For the second straight year, five Iowa players were selected in the NFL Draft. OT Robert Gallery was the second player selected, taken by the Oakland Raiders. DB Bob Sanders was a second round selection of Indianapolis and PK Nate Kaeding was selected in the third round by San Diego. DT Jared Clauss (Tennessee) and TE Erik Jensen (St. Louis) were both selected in the seventh round. Nine additional Iowa seniors signed NFL free agent contracts immediately following the 2004 Draft.

The five players selected in the 2004 draft matches the number taken in the 2003 draft (Dallas Clark, Eric Steinbach, Bruce Nelson, Derek Pagel, Ben Sobieski), giving the Iowa program its most draft selections in back-to-back drafts since the AFL/NFL merger. Iowa had never had more than nine players selected in back-to-back drafts.

Iowa’s roster of 118 players includes 56 players from Iowa. The roster includes 12 players from Florida, 10 players from Texas, eight from Illinois, seven from New Jersey, three from Pennsylvania and Connecticut, two from Arkansas, California, Minnesota, Nebraska, Ohio, South Dakota and South Carolina and one from Indiana, Georgia, Kansas, Michigan, and New York.

Fifteen high schools have contributed more than one player to the current Iowa football roster. The leaders are City High of Iowa City and Ankeny, with four, while Oelwein has three.

Iowa has two players named Davis (Calvin and Champ, no relation), Johnson (A.J. and Jovon, no relation) and Lewis (George and Jermelle, no relation).

Mike is the most popular first name. There are five Mike’s (Elgin, Follett, Humpal, Jones, Klinkenborg) and two Michael’s (Huisman, Sabers). There are three Matt’s (Kroul, Melloy, Roth). There are three Chris’s (Aldrich, Brevi, Felder). There are two players named Brian (Ferentz, Powers), Kyle (Kesselring, Schlicher) and Bryan (Mattison, Ryther). There are two Andy’s (Fenstermaker, Zeal) and two named David (Bradley, Walker). Two Hawkeye players go by initials, including C.J. Barkema and A.J. Johnson.

Sophomore DB Ma’Quan Dawkins is the lightest Hawkeye player at 164 pounds, while the shortest player, at 5-8, is RB Marques Simmons. OL Peter McMahon is the heaviest Hawkeye at 320 pounds. A total of six Hawkeye players are listed at over 300 pounds.

The tallest players are 6-8 junior offensive tackle C.J. Barkema and sophomore offensive tackle Greg Dollmeyer. Barkema was an all-state basketball player as a prep, while Dollmeyer was a member of Iowa’s 2002-03 basketball team.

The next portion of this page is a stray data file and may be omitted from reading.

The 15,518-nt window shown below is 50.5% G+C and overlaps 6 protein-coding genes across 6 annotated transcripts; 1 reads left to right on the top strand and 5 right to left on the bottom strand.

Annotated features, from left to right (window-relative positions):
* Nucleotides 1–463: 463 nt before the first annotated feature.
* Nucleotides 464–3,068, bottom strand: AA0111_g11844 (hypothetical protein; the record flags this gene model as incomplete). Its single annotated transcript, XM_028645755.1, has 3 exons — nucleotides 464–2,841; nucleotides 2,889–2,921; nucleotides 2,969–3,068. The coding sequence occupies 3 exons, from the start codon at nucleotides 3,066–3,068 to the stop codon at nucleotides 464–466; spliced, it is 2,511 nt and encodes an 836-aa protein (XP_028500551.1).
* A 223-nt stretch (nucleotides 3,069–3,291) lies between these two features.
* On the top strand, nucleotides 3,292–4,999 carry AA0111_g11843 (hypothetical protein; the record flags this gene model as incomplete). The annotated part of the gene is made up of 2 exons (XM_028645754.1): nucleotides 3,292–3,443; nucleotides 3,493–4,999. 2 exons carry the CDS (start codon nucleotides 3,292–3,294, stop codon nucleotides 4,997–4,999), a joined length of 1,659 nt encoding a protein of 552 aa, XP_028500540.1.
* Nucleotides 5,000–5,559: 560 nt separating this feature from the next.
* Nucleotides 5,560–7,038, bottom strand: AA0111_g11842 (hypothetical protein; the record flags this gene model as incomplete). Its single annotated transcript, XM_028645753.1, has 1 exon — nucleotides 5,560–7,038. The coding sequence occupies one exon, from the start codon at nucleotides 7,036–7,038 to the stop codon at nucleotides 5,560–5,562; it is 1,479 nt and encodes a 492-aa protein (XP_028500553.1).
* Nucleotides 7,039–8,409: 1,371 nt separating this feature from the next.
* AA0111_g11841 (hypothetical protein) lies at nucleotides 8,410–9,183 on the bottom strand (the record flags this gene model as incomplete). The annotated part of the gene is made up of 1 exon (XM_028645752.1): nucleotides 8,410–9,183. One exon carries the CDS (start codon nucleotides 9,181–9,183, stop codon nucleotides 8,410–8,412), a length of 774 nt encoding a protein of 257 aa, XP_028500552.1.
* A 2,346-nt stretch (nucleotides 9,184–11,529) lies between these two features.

The average Hawkeye player is 6-2 and weighs 231 pounds. That is the exact height and two pounds lighter than the average Iowa player in 2003.

Iowa’s depth chart includes 15 seniors, 14 juniors and 10 sophomores and redshirt freshmen. These numbers do not include return specialists. Iowa does not have any true freshmen listed on this week’s depth chart.

Iowa returns 39 lettermen from 2003, including 20 on offense, 17 on defense and two specialists. The Hawkeyes return three starters on offense and seven on defense, plus punter David Bradley. The letterman breakdown includes nine three-year lettermen, 10 two-year lettermen and 20 one-year lettermen.

The total roster includes 118 players, including 15 seniors, 24 juniors, 28 sophomores, 29 redshirt freshmen and 22 true freshmen.

Iowa’s coaches in the press box during the season are Norm Parker (defensive coordinator), Lester Erb (receivers and special teams), along with quality control assistant Jon McLaughlin and graduate assistant coaches Michael Ketchum and A.J. Blazek. That leaves Ken O’Keefe (offensive coordinator), Phil Parker (defensive backs), Carl Jackson (running backs), Reese Morgan (offensive line), Darrell Wilson (linebackers), Ron Aiken (defensive line) and Eric Johnson (tight ends) on the sidelines. Parker missed last week’s game due to surgery and hopes to return Saturday.

Four members of the Iowa coaching staff have coached or played in the Rose Bowl. Kirk Ferentz coached in two Rose Bowl games while on the Iowa staff and Carl Jackson coached in three Rose Bowl games as an Iowa assistant coach. Norm Parker and Phil Parker both coached in the Rose Bowl while on the staff at Michigan State.

Iowa’s first three games will be televised. All three non-conference contests (vs. Kent State, vs. Iowa State and at Arizona State) will be televised regionally on ESPN Plus in the state of Iowa. Most, if not all, of Iowa’s games are expected to be televised by ABC, ESPN, ESPN2 or ESPN Plus.

The Big Ten Conference announces game times and television stations that will carry the games no later than 12 days prior to game days.

Statistics and play-by-play accounts of all Iowa football games are available live on the internet. The statistical program allows viewers to read the play-by-play action just moments after it takes place, and to view all individual and team statistics while the game is in progress.

The program can be accessed through www.hawkeyesports.com and then clicking on the Gametracker or Live Stats link.

Iowa Coach Kirk Ferentz is featured on “Hawk Talk with Kirk Ferentz” each week. The 90-minute radio call-in show is hosted by Gary Dolphin, the play-by-play voice of the Iowa Hawkeyes. The show airs each Wednesday evening at 7 p.m. from Carlos O’Kelly’s in Iowa City.

The weekly television replay show, featuring Iowa Football Coach Kirk Ferentz, is a 30-minute program, which includes Iowa football highlights and weekly features about the University of Iowa football program. Gary Dolphin, the radio play-by-play voice of the Iowa Hawkeyes, hosts the show.

The Hawkeye television program makes its return this season as it takes highlights from Iowa’s most recent game and packages it in a tight and exciting 60 minutes of college football action. Produced by the Iowa Athletic Department in partnership with Mediacom, the Iowa Football Replay Show will air on Mediacom’s “Connections” channel throughout the week in select television markets across the state.

Iowa hits the road for its first two-game road trip this year. The Hawkeyes play their final non-conference game of the year at Arizona State on Sept. 18 (9:05 p.m., ESPN Plus), followed by a trip to Michigan on Sept. 25 (kickoff time TBA).